The selection of Ian Branfoot as the new coach seemed surprising in view of his unsuccessfulness at Southampton FC . As a "tough dog" he arranged the necessary rebuilding, relied on a number of ex-players from Southampton and led his new team to an average eighth place in the 1994/95 season. This was followed by a sportingly catastrophic course of the 1995/96 season, in which Fulham always stayed close to the bottom of the table and did not have to fear relegation only because Torquay United was left behind in last place. The situation got further out of control when the table penultimate Fulham played away at the Plainmoor Stadium against Torquay and lost there 2-1. Fulham had only won two of the last 20 games and could not improve the situation with three more draws. Two weeks after the Torquay game, Branfoot was sacked - he later came back in another club function - and Fulham finished the season in 17th place in the table. Branfoot's successor Micky Adams reversed the downward trend and the team with team captain Simon Morgan and striker Mick Conroy secured promotion to the third division four game days before the end of the 1996/97 season as runner-up. Off the pitch, the club under Chairman Hill managed to buy back Craven Cottage, but neither Hill nor Adams benefited from these positive events and left the field shortly after the arrival of the new “savior”.

The "Al-Fayed Revolution" (1997-2007)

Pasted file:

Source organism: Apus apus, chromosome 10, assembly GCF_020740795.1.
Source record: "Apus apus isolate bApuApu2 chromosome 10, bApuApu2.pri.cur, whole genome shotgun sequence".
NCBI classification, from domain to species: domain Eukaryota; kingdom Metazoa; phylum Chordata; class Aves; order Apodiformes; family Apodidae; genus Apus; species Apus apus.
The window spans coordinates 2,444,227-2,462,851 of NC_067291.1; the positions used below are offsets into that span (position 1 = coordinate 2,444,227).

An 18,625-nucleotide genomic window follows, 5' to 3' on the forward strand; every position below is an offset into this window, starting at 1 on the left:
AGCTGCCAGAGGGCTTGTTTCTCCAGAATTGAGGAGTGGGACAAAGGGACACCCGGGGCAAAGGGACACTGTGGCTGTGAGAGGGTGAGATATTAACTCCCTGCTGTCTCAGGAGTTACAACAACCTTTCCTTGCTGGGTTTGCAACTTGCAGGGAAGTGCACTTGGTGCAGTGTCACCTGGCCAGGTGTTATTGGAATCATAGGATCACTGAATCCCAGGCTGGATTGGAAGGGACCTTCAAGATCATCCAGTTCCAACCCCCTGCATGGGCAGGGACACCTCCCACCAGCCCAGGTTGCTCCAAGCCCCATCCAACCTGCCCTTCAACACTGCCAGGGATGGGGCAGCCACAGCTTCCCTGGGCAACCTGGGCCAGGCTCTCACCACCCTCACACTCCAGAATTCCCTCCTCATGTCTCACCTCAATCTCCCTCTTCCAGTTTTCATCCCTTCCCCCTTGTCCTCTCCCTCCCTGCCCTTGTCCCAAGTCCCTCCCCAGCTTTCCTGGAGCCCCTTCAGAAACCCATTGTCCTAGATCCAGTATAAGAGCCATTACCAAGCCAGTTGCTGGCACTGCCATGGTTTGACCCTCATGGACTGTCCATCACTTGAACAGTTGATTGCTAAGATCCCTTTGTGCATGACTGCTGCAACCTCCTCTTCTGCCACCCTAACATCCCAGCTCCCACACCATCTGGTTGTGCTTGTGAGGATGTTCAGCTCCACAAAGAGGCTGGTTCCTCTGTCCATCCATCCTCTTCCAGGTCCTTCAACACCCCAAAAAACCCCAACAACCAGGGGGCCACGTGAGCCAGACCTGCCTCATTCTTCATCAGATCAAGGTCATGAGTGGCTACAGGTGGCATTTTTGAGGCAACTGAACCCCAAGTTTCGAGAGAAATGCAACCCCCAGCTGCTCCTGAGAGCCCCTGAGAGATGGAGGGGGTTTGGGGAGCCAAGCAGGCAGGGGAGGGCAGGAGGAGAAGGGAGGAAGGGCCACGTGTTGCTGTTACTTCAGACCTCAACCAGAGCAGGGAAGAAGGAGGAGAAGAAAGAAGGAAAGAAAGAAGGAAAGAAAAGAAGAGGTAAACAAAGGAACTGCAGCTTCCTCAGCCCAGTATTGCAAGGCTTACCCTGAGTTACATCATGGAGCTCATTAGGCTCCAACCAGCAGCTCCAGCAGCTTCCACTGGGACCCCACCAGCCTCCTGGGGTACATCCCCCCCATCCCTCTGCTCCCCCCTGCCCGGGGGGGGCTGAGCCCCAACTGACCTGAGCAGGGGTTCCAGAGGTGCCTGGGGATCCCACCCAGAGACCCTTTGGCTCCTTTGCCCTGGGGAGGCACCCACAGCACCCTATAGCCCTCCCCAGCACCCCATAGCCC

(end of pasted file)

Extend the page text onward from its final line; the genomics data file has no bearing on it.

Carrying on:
The following summer, the multimillionaire Mohamed Al-Fayed bought the club, fired Adams after a weak start to the season and replaced him with the acclaimed “Dream Team” of head coach Ray Wilkins and “Chief Operating Officer” Kevin Keegan , with the claim Fulham FC up to the Premier League in the next five years. Expensive investments made the club into a promotion favorite with intense media coverage, but the poorly rehearsed team only reached sixth place in the final table. Although this entitled to participate in the promotion playoffs, but the eleven now supervised by Keegan alone failed there at Grimsby Town . With Keegan, however, Fulham rose to a spectacular high in the 1998/99 season. The team around Chris Coleman , the first 2 million man in the third English division, collected 101 out of a possible 138 points and, despite their attacking basic orientation, remained without conceding 24 times. Keegan's engagement ended with a bitter aftertaste, since he took over the post of England coach after the dismissal of Glenn Hoddle in February 1999. Since the club was striving for continuity, the successor choice fell on the ex-Fulham player and Keegan intimate from Newcastle times Paul Bracewell . In contrast to Keegan, Bracewell played much more defensively. Despite further investments - including the 3 million purchase of Lee Clark and the controversial loaner Stan Collymore - the team spread great boredom, had no chance in the promotion race and scored only once in eight league games in December 1999 and January 2000. Shortly afterwards Bracewell was dismissed and on an interim basis the German world champion from 1990 Karl-Heinz Riedle took up the role of player -coach until the end of the season - his assistant was Roy Evans , his ex-coach from Liverpool times.